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Re: Practice, rehearse, perform

Per wrote:

> You might also try:
> "Practice / practice even harder / forget it all / get up there and
> play"  ;-)

Well said! I like "up there" as an all-encompassing phrase. Although it
immediately brings forth the image of a stage, it could be a state of 
I am no longer down here, I am up there.

Nemoguitt wrote:
>i yearn to play with other musicians but it never happens.....

What I find fascinating about the transition from practice to rehersal is
that, in rehersal, I am outside myself. I become my own critical listener. 
am playing what I've practiced, but with an objective ear examining whether
I am getting "up there." I practice for myself, but I rehearse for my other
self as I would for another musician. I am still not playing "for the
world," as a performance would be.

>99.9% i play by myself with my boxes, sometimes to an audience.....playing
(looping) whatever it is that i do is turning more and more into a crap
shoot, i roll dem bones and step on record and i'm off.....so i dont know 
there is a difference between: practice, rehearse, perform.....to me its 

But I doubt if you would choose to "practice" when you are ostensibly
performing for an audience: "hmmm. Maybe I should see if I can introduce
exactly one new note every minute for my entire set. Maybe I should rewire
my looper thingie so it comes before my atomic effects atomizer thingie,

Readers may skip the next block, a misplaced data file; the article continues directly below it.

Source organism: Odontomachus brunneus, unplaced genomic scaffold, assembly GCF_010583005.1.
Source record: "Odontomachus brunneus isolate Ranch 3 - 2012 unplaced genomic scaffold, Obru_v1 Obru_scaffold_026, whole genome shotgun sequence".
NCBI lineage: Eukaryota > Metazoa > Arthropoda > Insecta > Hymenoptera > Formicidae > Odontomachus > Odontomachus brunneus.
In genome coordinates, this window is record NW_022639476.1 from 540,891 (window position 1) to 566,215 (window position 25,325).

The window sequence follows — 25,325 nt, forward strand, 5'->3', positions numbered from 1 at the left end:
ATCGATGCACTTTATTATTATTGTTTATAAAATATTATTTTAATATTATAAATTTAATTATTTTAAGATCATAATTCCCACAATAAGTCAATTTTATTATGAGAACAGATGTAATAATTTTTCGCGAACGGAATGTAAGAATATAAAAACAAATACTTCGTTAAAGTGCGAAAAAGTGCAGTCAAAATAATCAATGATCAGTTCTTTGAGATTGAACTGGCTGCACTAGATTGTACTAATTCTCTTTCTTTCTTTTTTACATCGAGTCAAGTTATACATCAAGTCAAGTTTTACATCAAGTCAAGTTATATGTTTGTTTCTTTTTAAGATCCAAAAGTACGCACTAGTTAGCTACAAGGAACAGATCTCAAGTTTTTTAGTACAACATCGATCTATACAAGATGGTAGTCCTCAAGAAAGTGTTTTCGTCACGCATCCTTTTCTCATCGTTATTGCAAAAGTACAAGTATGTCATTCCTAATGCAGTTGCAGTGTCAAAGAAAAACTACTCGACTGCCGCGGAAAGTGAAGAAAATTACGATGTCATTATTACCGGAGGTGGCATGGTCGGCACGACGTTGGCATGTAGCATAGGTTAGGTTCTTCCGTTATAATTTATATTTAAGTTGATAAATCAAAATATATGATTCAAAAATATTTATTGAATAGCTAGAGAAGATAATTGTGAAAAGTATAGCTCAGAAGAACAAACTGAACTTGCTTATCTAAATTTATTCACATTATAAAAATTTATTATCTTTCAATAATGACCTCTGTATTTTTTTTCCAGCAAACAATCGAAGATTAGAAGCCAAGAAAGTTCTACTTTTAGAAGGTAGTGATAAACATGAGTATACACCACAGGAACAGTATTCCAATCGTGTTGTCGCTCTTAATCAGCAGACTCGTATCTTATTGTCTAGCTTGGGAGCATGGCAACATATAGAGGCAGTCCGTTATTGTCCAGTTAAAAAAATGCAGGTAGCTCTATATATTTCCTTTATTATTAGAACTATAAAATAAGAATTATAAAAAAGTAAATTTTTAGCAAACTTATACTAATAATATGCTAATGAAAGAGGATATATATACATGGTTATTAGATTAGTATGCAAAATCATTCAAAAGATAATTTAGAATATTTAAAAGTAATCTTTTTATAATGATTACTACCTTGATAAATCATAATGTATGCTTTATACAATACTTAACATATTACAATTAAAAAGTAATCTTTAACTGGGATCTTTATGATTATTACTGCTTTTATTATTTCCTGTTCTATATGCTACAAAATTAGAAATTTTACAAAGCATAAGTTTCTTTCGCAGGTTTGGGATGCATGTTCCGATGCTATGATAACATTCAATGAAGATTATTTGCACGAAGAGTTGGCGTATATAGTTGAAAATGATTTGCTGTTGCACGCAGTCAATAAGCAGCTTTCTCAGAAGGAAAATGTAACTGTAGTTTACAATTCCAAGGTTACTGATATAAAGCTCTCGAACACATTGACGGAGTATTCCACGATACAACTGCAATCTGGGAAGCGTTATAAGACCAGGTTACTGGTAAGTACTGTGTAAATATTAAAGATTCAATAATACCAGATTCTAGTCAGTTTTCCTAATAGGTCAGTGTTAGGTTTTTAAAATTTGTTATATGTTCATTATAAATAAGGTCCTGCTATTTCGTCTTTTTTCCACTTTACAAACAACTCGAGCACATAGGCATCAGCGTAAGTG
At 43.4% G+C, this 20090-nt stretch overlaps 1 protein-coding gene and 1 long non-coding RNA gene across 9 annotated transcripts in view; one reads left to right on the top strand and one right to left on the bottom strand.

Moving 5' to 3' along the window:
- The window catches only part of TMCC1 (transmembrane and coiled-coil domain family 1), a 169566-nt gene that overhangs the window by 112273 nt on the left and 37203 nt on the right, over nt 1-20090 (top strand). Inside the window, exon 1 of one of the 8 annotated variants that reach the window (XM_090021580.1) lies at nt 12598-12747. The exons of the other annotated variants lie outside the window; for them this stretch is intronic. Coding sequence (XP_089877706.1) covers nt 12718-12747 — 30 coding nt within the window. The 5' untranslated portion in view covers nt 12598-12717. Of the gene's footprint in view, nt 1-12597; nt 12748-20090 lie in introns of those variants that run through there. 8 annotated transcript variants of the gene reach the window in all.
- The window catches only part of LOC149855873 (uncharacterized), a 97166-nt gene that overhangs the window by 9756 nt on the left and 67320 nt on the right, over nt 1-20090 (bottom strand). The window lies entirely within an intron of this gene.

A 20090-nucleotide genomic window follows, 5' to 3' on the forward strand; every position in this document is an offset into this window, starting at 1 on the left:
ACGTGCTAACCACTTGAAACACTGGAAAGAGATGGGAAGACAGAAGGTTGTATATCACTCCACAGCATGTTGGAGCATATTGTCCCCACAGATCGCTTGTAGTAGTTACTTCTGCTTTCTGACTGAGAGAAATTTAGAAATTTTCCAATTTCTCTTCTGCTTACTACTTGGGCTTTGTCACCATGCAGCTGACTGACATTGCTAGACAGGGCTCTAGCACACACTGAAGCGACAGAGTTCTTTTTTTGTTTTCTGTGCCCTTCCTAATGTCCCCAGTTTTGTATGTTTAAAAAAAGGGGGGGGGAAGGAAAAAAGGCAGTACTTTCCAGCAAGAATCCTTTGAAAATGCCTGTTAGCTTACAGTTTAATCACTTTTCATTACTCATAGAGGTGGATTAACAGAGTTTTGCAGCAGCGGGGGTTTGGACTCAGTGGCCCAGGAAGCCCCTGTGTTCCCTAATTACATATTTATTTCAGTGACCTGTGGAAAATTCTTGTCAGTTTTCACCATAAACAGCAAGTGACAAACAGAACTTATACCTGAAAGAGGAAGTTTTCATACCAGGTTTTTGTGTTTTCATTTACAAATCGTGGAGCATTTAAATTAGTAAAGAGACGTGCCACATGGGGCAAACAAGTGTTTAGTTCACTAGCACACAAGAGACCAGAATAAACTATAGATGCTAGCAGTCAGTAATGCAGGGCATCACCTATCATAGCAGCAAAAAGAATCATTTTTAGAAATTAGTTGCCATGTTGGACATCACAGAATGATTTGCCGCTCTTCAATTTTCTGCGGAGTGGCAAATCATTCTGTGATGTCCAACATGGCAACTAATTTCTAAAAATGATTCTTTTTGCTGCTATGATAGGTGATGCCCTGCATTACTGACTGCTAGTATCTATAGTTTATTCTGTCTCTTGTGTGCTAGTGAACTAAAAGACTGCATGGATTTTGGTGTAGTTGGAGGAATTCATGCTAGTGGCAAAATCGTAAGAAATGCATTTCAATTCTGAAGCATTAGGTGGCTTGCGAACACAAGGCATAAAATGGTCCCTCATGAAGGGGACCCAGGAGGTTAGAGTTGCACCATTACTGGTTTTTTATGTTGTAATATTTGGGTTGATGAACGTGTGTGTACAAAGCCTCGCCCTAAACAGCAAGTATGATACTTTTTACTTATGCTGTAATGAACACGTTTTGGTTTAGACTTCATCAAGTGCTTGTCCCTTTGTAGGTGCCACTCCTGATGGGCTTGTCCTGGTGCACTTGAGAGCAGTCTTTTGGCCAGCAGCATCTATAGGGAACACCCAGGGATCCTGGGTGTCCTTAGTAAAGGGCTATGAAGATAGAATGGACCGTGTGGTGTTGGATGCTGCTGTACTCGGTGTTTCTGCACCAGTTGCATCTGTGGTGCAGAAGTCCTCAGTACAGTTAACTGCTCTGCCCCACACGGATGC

then route it back into the looper thingie with just a touch of feedback.
Maybe I should play this new microtonal bass, even though I've never even
held it before." Nomsane?

And David wrote:
>There are three other modes used to bring music into this world: we also,
beg, borrow and steal!
And, do I detect some borrowing here... :-)

Yes, when I was playing with The Wes Houston Band, circa 1979-80, one
musician was relentlessly practicing his part as the others sat about. It
was supposed to be a rehersal. Wes announced with excellent authority: 
Practice at home! This is a rehersal! We've got a gig tonight!" I've used 
ever since to sort out what was/is attempting to be accomplished.

>You are of course correct in what you say, however.

Thank you!

And Greg House wrote:

>While it's nice if your playing is effortless, but along the lines of the
thread I was just writing on, it can make for a more interesting 
your looping appears LESS effortless.

And, wiseass that I am, I have an aphorism about appearance. "Music is the
performance of sound; theater is the performance of appearance." Many
musicians add theater to their performances. Some even do so intentionally!
 ciao for now
Douglas Baldwin, coyote-at-large